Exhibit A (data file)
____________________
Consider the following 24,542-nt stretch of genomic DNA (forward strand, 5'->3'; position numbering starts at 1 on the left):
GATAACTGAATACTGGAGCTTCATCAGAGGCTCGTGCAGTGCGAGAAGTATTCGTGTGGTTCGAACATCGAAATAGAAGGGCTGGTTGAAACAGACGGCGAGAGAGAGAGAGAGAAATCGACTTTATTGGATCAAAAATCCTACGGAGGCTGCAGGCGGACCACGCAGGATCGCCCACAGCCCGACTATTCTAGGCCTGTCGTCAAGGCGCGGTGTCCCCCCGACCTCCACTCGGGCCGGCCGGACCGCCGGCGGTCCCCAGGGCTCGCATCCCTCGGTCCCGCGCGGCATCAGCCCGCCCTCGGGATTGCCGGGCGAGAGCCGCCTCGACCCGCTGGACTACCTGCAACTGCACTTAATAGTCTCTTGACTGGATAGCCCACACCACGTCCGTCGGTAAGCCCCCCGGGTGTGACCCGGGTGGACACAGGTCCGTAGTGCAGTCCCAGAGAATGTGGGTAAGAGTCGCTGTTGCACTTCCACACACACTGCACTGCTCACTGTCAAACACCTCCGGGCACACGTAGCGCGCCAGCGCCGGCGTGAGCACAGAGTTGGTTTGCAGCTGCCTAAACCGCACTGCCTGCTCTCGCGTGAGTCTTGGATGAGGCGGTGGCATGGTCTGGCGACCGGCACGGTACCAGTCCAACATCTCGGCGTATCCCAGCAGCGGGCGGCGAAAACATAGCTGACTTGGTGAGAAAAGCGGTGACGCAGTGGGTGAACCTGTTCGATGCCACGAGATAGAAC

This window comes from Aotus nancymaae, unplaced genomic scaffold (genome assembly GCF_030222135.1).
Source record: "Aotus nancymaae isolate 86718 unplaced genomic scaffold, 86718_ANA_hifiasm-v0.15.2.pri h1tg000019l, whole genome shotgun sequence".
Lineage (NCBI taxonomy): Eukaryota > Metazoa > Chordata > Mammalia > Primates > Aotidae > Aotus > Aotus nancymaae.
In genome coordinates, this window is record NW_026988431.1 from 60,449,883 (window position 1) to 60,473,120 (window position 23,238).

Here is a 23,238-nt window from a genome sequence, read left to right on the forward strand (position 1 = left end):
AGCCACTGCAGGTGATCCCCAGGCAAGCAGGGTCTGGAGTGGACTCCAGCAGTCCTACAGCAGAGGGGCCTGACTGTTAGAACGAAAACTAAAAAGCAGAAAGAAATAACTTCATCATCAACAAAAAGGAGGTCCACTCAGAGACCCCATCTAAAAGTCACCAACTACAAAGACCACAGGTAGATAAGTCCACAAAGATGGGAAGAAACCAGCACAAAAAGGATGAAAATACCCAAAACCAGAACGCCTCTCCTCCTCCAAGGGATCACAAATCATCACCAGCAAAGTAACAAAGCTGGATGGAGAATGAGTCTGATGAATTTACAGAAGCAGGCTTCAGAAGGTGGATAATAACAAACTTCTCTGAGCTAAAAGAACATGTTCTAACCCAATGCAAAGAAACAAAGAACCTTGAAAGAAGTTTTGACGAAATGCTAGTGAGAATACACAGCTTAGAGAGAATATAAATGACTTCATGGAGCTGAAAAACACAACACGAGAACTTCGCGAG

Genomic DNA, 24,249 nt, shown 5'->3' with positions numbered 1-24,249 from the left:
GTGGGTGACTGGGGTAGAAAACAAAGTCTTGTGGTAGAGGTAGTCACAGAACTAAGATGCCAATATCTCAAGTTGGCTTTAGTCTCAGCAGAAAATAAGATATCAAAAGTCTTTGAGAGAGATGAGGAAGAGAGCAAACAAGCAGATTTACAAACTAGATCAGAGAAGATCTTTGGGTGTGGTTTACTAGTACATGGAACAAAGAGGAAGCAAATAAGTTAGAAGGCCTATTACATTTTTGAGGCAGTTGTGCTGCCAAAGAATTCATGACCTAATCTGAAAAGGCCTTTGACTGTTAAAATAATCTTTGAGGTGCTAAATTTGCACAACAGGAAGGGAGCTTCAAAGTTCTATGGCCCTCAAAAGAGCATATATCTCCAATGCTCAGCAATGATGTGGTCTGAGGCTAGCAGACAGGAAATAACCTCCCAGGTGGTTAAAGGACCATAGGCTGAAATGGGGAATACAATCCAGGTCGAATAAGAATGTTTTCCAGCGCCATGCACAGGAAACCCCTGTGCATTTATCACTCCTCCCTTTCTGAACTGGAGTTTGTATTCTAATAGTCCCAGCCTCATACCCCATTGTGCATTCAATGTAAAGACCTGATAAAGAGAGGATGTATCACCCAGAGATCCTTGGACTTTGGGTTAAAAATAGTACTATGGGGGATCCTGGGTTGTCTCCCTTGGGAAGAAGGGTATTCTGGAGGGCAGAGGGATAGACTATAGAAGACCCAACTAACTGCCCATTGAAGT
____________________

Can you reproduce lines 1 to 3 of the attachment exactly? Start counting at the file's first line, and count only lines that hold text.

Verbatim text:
Consider the following 24,542-nt stretch of genomic DNA (forward strand, 5'->3'; position numbering starts at 1 on the left):
GATAACTGAATACTGGAGCTTCATCAGAGGCTCGTGCAGTGCGAGAAGTATTCGTGTGGTTCGAACATCGAAATAGAAGGGCTGGTTGAAACAGACGGCGAGAGAGAGAGAGAGAAATCGACTTTATTGGATCAAAAATCCTACGGAGGCTGCAGGCGGACCACGCAGGATCGCCCACAGCCCGACTATTCTAGGCCTGTCGTCAAGGCGCGGTGTCCCCCCGACCTCCACTCGGGCCGGCCGGACCGCCGGCGGTCCCCAGGGCTCGCATCCCTCGGTCCCGCGCGGCATCAGCCCGCCCTCGGGATTGCCGGGCGAGAGCCGCCTCGACCCGCTGGACTACCTGCAACTGCACTTAATAGTCTCTTGACTGGATAGCCCACACCACGTCCGTCGGTAAGCCCCCCGGGTGTGACCCGGGTGGACACAGGTCCGTAGTGCAGTCCCAGAGAATGTGGGTAAGAGTCGCTGTTGCACTTCCACACACACTGCACTGCTCACTGTCAAACACCTCCGGGCACACGTAGCGCGCCAGCGCCGGCGTGAGCACAGAGTTGGTTTGCAGCTGCCTAAACCGCACTGCCTGCTCTCGCGTGAGTCTTGGATGAGGCGGTGGCATGGTCTGGCGACCGGCACGGTACCAGTCCAACATCTCGGCGTATCCCAGCAGCGGGCGGCGAAAACATAGCTGACTTGGTGAGAAAAGCGGTGACGCAGTGGGTGAACCTGTTCGATGCCACGAGATAGAAC

This window comes from Aotus nancymaae, unplaced genomic scaffold (genome assembly GCF_030222135.1).